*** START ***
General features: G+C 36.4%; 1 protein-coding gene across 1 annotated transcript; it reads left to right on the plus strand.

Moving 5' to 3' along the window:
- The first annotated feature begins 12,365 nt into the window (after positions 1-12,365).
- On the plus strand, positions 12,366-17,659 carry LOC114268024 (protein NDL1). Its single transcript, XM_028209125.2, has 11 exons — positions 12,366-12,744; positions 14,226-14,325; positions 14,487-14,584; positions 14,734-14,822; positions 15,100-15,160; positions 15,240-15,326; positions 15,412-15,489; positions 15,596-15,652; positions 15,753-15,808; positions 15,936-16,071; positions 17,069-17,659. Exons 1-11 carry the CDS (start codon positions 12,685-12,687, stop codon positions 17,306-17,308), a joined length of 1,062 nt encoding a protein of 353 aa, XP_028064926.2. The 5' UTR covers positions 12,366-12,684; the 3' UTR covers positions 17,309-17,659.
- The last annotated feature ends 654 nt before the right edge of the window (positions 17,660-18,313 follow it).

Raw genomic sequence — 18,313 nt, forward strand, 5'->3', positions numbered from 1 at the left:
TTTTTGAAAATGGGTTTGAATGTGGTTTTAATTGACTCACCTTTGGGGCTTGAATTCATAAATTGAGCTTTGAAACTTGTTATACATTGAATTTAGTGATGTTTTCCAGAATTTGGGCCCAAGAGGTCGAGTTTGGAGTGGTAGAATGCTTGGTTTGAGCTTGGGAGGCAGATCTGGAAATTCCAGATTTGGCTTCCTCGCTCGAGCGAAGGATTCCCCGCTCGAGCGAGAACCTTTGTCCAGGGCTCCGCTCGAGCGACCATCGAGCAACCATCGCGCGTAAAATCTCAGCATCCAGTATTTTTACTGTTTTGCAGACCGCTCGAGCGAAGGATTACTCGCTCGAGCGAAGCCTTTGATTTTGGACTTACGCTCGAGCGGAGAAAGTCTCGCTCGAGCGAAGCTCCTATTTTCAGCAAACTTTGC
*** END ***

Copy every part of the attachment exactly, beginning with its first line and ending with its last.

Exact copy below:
General features: G+C 36.4%; 1 protein-coding gene across 1 annotated transcript; it reads left to right on the plus strand.

Moving 5' to 3' along the window:
- The first annotated feature begins 12,365 nt into the window (after positions 1-12,365).
- On the plus strand, positions 12,366-17,659 carry LOC114268024 (protein NDL1). Its single transcript, XM_028209125.2, has 11 exons — positions 12,366-12,744; positions 14,226-14,325; positions 14,487-14,584; positions 14,734-14,822; positions 15,100-15,160; positions 15,240-15,326; positions 15,412-15,489; positions 15,596-15,652; positions 15,753-15,808; positions 15,936-16,071; positions 17,069-17,659. Exons 1-11 carry the CDS (start codon positions 12,685-12,687, stop codon positions 17,306-17,308), a joined length of 1,062 nt encoding a protein of 353 aa, XP_028064926.2. The 5' UTR covers positions 12,366-12,684; the 3' UTR covers positions 17,309-17,659.
- The last annotated feature ends 654 nt before the right edge of the window (positions 17,660-18,313 follow it).

Raw genomic sequence — 18,313 nt, forward strand, 5'->3', positions numbered from 1 at the left:
TTTTTGAAAATGGGTTTGAATGTGGTTTTAATTGACTCACCTTTGGGGCTTGAATTCATAAATTGAGCTTTGAAACTTGTTATACATTGAATTTAGTGATGTTTTCCAGAATTTGGGCCCAAGAGGTCGAGTTTGGAGTGGTAGAATGCTTGGTTTGAGCTTGGGAGGCAGATCTGGAAATTCCAGATTTGGCTTCCTCGCTCGAGCGAAGGATTCCCCGCTCGAGCGAGAACCTTTGTCCAGGGCTCCGCTCGAGCGACCATCGAGCAACCATCGCGCGTAAAATCTCAGCATCCAGTATTTTTACTGTTTTGCAGACCGCTCGAGCGAAGGATTACTCGCTCGAGCGAAGCCTTTGATTTTGGACTTACGCTCGAGCGGAGAAAGTCTCGCTCGAGCGAAGCTCCTATTTTCAGCAAACTTTGC